During the evening’s video presentation, gala attendees met Darryl Carradine, another individual living with ALS. After over a decade of misdiagnoses, Mr. Carradine continued to search for answers, and ultimately found them at the Les Turner ALS Center. 

Click here to watch the video and learn more about Darryl Carradine’s story.

“Through the guidance of Dr. Kalb and the collaborative efforts of all of the faculty and staff at the Center, we are more optimistic than ever before,” said Ken Hoffman, board chair of the Les Turner ALS Foundation. “The discoveries needed to uncover the cause of and cure for ALS will take place in our lifetimes.”

Working Together in Service of Patients

The Les Turner ALS Foundation is named for Les Turner, who was diagnosed with ALS in 1976, an era when little was understood about the disease and patient resources were nearly nonexistent. In 1977, Mr. Turner, along with close family and friends, formed the Foundation, proclaiming that no one should have to go through ALS alone. Since then, the Les Turner ALS Foundation has been Chicagoland’s leader in research, patient services, and education about ALS.

Click here to learn more about the Les Turner ALS Foundation.

The storied history between the Les Turner ALS Foundation and Northwestern Medicine dates back to 1979 when the Les Turner ALS Foundation established the first Les Turner ALS Research Laboratory. In 1986, the relationship was further cemented when the Foundation opened the Lois Insolia ALS Clinic, one of the nation’s first multidisciplinary ALS clinics.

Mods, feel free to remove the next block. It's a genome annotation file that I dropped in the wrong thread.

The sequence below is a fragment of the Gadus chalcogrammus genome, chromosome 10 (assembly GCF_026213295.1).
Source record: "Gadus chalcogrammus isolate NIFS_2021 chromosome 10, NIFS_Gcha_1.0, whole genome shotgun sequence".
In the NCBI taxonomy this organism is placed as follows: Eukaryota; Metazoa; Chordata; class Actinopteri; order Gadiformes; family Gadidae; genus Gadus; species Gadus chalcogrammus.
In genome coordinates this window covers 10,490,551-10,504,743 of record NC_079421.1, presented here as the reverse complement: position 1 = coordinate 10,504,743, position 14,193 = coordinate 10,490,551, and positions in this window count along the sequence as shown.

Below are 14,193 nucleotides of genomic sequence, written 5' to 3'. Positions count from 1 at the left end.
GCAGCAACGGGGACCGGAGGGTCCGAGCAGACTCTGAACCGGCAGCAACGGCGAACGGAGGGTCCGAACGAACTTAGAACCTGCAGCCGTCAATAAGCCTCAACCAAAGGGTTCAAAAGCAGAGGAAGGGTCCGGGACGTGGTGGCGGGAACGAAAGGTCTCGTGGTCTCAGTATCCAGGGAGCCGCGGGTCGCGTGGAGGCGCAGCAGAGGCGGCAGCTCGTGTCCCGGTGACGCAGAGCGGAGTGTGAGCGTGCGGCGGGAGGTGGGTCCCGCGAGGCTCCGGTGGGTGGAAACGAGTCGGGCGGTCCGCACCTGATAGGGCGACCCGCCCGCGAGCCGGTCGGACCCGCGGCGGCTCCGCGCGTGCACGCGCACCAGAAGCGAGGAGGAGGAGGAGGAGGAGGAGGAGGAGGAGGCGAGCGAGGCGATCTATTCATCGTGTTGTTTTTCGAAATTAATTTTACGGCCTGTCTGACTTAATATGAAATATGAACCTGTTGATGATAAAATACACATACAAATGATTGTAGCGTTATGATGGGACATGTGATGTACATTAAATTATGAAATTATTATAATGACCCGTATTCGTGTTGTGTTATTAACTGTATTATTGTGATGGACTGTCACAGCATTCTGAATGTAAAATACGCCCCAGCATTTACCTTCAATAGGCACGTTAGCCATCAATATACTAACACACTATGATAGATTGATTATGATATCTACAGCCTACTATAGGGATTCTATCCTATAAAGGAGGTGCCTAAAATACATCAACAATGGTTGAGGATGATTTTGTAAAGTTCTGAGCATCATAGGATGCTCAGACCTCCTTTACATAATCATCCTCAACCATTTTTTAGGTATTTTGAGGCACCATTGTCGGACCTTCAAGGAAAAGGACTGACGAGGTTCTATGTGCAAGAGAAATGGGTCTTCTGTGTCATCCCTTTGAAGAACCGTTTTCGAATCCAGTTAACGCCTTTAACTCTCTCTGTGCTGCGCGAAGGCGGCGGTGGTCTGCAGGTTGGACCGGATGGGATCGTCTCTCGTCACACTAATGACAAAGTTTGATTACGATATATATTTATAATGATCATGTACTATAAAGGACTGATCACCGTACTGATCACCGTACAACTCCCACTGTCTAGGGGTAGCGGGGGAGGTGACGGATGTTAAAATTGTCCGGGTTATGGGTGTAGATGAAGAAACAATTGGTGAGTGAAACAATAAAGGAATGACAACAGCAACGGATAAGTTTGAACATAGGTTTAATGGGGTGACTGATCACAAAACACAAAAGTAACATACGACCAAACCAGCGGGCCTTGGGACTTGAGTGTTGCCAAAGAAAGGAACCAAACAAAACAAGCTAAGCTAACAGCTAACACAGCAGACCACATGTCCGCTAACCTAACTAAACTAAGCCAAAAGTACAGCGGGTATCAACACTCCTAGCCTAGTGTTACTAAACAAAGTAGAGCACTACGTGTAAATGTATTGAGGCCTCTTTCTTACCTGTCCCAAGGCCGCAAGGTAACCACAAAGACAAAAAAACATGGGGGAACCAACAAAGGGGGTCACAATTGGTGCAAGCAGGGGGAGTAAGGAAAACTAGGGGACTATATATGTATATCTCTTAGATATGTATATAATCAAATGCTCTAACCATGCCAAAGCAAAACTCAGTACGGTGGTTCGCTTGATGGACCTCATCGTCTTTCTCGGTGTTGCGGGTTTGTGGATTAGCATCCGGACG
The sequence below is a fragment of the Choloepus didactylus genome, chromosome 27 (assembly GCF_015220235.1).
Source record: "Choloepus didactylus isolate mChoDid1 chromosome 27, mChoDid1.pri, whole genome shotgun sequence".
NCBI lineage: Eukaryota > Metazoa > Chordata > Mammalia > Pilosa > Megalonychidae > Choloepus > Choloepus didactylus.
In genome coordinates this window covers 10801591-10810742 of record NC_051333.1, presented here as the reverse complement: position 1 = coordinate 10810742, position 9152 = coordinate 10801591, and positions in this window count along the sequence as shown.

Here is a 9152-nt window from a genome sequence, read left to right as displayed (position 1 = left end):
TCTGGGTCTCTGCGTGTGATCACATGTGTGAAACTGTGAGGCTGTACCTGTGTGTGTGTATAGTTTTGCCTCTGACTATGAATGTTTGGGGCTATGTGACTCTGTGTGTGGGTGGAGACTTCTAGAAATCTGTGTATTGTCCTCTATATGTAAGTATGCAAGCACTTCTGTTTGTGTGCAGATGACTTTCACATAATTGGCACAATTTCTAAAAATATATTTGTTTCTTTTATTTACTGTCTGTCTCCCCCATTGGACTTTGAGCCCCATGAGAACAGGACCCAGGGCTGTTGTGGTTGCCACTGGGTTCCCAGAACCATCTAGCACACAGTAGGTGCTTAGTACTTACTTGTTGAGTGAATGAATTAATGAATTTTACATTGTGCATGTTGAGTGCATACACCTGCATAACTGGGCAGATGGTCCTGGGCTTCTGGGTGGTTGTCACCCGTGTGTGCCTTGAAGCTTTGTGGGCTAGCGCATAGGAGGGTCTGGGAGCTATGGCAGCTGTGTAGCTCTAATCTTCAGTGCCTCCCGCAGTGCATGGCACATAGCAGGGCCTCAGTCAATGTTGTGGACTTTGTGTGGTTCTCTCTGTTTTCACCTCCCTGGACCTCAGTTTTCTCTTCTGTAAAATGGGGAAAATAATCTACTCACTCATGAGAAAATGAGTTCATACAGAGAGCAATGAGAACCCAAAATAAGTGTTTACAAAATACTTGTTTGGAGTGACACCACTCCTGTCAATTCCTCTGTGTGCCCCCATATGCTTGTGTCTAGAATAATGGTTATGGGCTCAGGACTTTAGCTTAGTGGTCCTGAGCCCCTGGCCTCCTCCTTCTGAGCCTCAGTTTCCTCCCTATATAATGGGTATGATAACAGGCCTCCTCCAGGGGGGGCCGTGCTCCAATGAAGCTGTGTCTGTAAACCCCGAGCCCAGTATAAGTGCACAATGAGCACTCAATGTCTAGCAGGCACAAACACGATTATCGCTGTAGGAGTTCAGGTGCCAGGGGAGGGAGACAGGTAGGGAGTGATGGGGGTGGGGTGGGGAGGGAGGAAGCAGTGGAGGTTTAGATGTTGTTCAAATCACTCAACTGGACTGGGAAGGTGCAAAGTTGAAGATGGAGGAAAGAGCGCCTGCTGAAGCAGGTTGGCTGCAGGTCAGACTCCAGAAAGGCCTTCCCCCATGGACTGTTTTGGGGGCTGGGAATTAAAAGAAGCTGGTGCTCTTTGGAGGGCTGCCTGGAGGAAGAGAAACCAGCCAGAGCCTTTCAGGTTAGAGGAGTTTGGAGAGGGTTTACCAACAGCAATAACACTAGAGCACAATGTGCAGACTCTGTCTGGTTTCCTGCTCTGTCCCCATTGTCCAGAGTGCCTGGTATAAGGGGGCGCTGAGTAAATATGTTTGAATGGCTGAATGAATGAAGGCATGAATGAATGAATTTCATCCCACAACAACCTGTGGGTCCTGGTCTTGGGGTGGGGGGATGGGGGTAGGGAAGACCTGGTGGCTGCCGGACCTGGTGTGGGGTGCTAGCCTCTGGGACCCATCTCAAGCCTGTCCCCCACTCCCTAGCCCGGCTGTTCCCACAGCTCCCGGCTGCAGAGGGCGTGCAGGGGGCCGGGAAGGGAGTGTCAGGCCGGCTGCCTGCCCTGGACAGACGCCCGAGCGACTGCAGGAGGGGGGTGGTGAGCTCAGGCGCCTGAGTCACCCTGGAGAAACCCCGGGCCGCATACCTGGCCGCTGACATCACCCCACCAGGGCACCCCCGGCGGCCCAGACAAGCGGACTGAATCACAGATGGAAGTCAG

Throughout its longstanding relationship with Northwestern Medicine, the Foundation has funded more than $30 million in research and clinical care. Additional programming offered by the Foundation includes in-home consultations to people living with ALS by a team of nurses and social workers, support groups, equipment loans, patient service grants, and educational activities.

In 2014, the Foundation made a leadership commitment of $10 million to help establish the Les Turner ALS Center at Northwestern Medicine. The Center offers an extraordinary opportunity to enhance today’s care and propel scientific knowledge that can lead to future treatments for ALS. The Foundation continues to partner with Northwestern to raise $10 million to endow the Center in perpetuity.

“The Les Turner ALS Foundation has made possible hard-hitting breakthroughs in ALS research, including the discovery of the first ALS gene,” said Dr. Kalb. “The establishment of the Les Turner ALS Center at Northwestern Medicine opens new doors for collaboration both within our institution and across the country and world.”

To learn more about supporting the Les Turner ALS Center at Northwestern Medicine, please contact Lauren Pedi at lauren.pedi@northwestern.edu or 312-503-4635, or click here to make your gift online.

“Northwestern’s research mission is what gets me out of bed every morning, and I’m so proud of the work we’re doing in ALS. Imagine how proud we’ll be when scientists at Northwestern make the agony of ALS a distant memory, studied by historians instead of doctors.”

- Morton Schapiro